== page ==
Now as an MH Fellow with YKA, she’s expanding her impressive scope of work further by launching a campaign to facilitate the process of ensuring better menstrual health and SRH services for women residing in correctional homes in West Bengal. The campaign will entail an independent study to take stalk of the present conditions of MHM in correctional homes across the state and use its findings to build public support and political will to take the necessary action.

Saurabh has been associated with YKA as a user and has consistently been writing on the issue MHM and its intersectionality with other issues in the society. Now as an MHM Fellow with YKA, he’s launched the Right to Period campaign, which aims to ensure proper execution of MHM guidelines in Delhi’s schools.

The long-term aim of the campaign is to develop an open culture where menstruation is not treated as a taboo. The campaign also seeks to hold the schools accountable for their responsibilities as an important component in the implementation of MHM policies by making adequate sanitation infrastructure and knowledge of MHM available in school premises.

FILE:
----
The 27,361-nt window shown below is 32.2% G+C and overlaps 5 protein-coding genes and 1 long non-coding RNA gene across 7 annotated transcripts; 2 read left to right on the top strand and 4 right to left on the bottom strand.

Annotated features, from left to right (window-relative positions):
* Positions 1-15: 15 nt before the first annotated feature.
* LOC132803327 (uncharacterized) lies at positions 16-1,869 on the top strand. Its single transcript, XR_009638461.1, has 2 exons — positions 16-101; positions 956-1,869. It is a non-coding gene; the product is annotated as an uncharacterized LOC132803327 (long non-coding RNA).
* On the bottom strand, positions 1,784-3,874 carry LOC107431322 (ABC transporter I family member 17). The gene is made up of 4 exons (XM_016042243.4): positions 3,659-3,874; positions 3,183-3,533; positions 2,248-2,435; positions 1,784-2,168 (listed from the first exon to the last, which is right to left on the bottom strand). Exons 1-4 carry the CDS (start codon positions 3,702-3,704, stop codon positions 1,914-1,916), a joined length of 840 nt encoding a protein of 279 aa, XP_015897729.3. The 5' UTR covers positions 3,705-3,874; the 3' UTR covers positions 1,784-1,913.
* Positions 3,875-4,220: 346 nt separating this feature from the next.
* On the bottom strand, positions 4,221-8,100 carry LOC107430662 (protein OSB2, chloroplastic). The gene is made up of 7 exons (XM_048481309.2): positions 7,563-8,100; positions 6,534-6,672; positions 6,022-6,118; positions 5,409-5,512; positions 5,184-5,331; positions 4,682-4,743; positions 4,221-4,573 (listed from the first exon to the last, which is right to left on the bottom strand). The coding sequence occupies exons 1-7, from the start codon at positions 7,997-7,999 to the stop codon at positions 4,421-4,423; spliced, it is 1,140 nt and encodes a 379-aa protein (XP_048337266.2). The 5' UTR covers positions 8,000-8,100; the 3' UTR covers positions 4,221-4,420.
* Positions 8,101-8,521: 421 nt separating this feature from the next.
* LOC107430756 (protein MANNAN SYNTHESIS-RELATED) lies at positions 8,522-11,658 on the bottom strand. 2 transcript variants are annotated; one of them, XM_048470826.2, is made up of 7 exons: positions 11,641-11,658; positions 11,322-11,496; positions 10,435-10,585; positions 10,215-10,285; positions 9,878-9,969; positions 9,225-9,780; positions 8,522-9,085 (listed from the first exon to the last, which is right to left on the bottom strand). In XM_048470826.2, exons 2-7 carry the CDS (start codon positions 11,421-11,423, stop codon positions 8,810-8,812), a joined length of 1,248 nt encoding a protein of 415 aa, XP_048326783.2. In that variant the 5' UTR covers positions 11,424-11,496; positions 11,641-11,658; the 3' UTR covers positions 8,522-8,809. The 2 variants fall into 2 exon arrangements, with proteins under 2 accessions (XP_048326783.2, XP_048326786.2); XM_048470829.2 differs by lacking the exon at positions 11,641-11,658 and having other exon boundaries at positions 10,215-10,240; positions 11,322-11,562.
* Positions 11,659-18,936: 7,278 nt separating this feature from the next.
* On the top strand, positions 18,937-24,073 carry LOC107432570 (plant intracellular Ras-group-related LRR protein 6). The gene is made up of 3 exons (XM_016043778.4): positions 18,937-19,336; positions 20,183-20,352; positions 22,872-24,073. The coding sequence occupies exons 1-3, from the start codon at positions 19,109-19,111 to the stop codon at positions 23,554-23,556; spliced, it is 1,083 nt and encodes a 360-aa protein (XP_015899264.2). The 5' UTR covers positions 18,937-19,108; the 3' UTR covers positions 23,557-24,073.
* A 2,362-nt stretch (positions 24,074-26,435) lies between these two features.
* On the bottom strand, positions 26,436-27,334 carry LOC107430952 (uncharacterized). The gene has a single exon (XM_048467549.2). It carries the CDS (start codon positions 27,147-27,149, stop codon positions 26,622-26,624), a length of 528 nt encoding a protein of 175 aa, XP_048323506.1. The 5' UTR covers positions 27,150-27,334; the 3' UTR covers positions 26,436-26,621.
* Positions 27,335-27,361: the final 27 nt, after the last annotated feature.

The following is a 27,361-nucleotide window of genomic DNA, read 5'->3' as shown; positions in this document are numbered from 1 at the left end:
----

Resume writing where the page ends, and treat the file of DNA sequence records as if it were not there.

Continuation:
Read more about his campaign.

Harshita is a psychologist and works to support people with mental health issues, particularly adolescents who are survivors of violence. Associated with the Azadi Foundation in UP, Harshita became an MHM Fellow with YKA, with the aim of promoting better menstrual health.

Her campaign #MeriMarzi aims to promote menstrual health and wellness, hygiene and facilities for female sex workers in UP. She says, “Knowledge about natural body processes is a very basic human right. And for individuals whose occupation is providing sexual services, it becomes even more important.”

Meri Marzi aims to ensure sensitised, non-discriminatory health workers for the needs of female sex workers in the Suraksha Clinics under the UPSACS (Uttar Pradesh State AIDS Control Society) program by creating more dialogues and garnering public support for the cause of sex workers’ menstrual rights. The campaign will also ensure interventions with sex workers to clear misconceptions around overall hygiene management to ensure that results flow both ways.

Read more about her campaign.

MH Fellow Sabna comes with significant experience working with a range of development issues. A co-founder of Project Sakhi Saheli, which aims to combat period poverty and break menstrual taboos, Sabna has, in the past, worked on the issue of menstruation in urban slums of Delhi with women and adolescent girls. She and her team also released MenstraBook, with menstrastories and organised Menstra Tlk in the Delhi School of Social Work to create more conversations on menstruation.

With YKA MHM Fellow Vineet, Sabna launched Menstratalk, a campaign that aims to put an end to period poverty and smash menstrual taboos in society. As a start, the campaign aims to begin conversations on menstrual health with five hundred adolescents and youth in Delhi through offline platforms, and through this community mobilise support to create Period Friendly Institutions out of educational institutes in the city.